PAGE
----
Pride is a fickle friend. It’s no friend at all. Last night I confessed to my wife the sin of pride that had simply been making it difficult for me to exercise well my vocation as husband.
I was being a prick. She forgave me.
It was subtle–both my pride and my behavior–but there was no getting around it. I was holding on to my own image of myself and my self-importance instead of doing what I have been called to do according to my Lord who has put me into this marriage with her. It was one of the hardest conversations of my life. It wasn’t a tear-jerker; the music didn’t swell and we didn’t fall into each other’s arms in a fit of emotion. But there I was: laid bare as I ought to have been in the first place. Whether it was an issue of id or ego, I had been in the wrong for some time. Plainly, it was difficult.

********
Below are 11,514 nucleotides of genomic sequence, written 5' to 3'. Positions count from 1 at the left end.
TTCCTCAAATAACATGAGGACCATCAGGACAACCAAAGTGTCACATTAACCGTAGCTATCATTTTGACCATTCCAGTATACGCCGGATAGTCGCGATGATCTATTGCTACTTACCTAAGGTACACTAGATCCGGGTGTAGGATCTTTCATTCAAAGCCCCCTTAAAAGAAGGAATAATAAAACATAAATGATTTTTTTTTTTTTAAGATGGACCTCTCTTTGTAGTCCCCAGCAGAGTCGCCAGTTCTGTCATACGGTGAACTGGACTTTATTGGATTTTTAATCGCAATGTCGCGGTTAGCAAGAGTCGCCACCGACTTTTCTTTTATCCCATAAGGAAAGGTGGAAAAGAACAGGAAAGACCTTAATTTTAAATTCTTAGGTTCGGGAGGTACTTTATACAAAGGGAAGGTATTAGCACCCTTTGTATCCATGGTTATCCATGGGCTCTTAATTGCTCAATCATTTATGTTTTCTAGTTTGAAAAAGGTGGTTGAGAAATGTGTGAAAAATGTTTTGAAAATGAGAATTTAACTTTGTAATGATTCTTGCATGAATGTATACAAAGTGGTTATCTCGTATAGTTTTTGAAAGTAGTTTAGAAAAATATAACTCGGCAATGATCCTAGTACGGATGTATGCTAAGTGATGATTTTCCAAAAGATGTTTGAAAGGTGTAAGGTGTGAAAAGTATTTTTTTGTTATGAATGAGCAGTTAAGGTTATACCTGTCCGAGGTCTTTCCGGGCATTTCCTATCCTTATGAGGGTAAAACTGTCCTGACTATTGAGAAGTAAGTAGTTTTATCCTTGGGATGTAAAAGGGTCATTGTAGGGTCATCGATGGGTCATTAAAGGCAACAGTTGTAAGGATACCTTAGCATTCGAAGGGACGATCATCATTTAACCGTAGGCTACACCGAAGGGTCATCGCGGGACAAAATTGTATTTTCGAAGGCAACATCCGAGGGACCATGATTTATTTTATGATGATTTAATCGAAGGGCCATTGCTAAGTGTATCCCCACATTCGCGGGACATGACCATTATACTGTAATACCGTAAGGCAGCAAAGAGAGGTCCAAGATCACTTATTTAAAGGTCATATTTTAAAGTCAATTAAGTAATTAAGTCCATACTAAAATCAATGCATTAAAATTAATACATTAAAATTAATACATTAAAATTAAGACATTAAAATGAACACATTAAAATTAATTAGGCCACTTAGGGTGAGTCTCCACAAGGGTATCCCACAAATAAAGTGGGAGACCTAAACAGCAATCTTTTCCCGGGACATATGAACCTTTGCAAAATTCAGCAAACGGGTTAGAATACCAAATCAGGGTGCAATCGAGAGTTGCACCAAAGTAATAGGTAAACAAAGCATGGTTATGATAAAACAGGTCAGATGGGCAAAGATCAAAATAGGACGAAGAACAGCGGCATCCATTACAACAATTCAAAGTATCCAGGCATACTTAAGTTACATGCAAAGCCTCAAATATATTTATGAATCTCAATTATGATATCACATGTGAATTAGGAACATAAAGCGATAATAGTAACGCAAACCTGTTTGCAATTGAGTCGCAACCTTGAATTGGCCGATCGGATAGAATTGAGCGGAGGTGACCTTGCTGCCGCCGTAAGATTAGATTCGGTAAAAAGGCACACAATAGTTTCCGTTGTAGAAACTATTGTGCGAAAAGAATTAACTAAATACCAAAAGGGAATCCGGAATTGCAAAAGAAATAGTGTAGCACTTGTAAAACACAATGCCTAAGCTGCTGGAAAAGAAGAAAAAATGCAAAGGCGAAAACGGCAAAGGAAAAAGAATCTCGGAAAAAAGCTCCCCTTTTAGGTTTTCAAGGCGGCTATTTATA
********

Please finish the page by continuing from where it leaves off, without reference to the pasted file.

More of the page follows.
And today it doesn’t feel much different. I rarely feel as though a weight has come off, and this is no exception. Yet there is something of a hopefulness here that wasn’t there before. I don’t know that I’ll go into much more detail here.
Pride continues to be a struggle for me–either when I manifest it or when I perceive it in others. Too often I am confronted, in one or the other, the need for the last word; the subtle acknowledgement of wrong without going all the way and personally admitting wrong; holding on to sin because letting go means a release of perceived power.
Pride is a poor solution to anxiety. In the end we’re left either with our own pride–the sham of self-sufficiency–or Jesus Christ and his all-sufficiency.
Confession. Absolution. In Christ there is freedom–freedom to be weak and not to hold on to my own feeble sense of importance. Thank God.